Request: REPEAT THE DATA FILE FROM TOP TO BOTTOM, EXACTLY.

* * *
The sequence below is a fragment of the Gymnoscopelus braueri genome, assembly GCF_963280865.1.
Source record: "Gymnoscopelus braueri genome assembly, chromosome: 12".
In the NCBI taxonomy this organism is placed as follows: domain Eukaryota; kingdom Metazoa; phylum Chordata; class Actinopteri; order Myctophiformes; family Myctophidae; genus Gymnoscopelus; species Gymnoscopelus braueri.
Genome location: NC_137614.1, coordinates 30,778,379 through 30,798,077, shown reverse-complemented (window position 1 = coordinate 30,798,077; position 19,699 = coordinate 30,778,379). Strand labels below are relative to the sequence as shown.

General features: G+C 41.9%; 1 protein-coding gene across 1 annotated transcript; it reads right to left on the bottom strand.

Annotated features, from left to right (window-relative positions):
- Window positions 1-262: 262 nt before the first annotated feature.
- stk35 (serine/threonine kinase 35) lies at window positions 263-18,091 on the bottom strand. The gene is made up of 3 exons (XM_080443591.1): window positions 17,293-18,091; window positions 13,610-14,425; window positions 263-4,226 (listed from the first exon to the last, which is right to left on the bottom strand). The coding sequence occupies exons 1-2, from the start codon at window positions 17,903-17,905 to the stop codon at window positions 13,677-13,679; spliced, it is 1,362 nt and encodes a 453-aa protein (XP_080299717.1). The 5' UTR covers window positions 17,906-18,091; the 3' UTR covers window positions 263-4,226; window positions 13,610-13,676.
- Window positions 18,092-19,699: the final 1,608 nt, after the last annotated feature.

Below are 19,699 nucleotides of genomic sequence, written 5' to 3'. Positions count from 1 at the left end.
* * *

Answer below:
The sequence below is a fragment of the Gymnoscopelus braueri genome, assembly GCF_963280865.1.
Source record: "Gymnoscopelus braueri genome assembly, chromosome: 12".
In the NCBI taxonomy this organism is placed as follows: domain Eukaryota; kingdom Metazoa; phylum Chordata; class Actinopteri; order Myctophiformes; family Myctophidae; genus Gymnoscopelus; species Gymnoscopelus braueri.
Genome location: NC_137614.1, coordinates 30,778,379 through 30,798,077, shown reverse-complemented (window position 1 = coordinate 30,798,077; position 19,699 = coordinate 30,778,379). Strand labels below are relative to the sequence as shown.

General features: G+C 41.9%; 1 protein-coding gene across 1 annotated transcript; it reads right to left on the bottom strand.

Annotated features, from left to right (window-relative positions):
- Window positions 1-262: 262 nt before the first annotated feature.
- stk35 (serine/threonine kinase 35) lies at window positions 263-18,091 on the bottom strand. The gene is made up of 3 exons (XM_080443591.1): window positions 17,293-18,091; window positions 13,610-14,425; window positions 263-4,226 (listed from the first exon to the last, which is right to left on the bottom strand). The coding sequence occupies exons 1-2, from the start codon at window positions 17,903-17,905 to the stop codon at window positions 13,677-13,679; spliced, it is 1,362 nt and encodes a 453-aa protein (XP_080299717.1). The 5' UTR covers window positions 17,906-18,091; the 3' UTR covers window positions 263-4,226; window positions 13,610-13,676.
- Window positions 18,092-19,699: the final 1,608 nt, after the last annotated feature.

Below are 19,699 nucleotides of genomic sequence, written 5' to 3'. Positions count from 1 at the left end.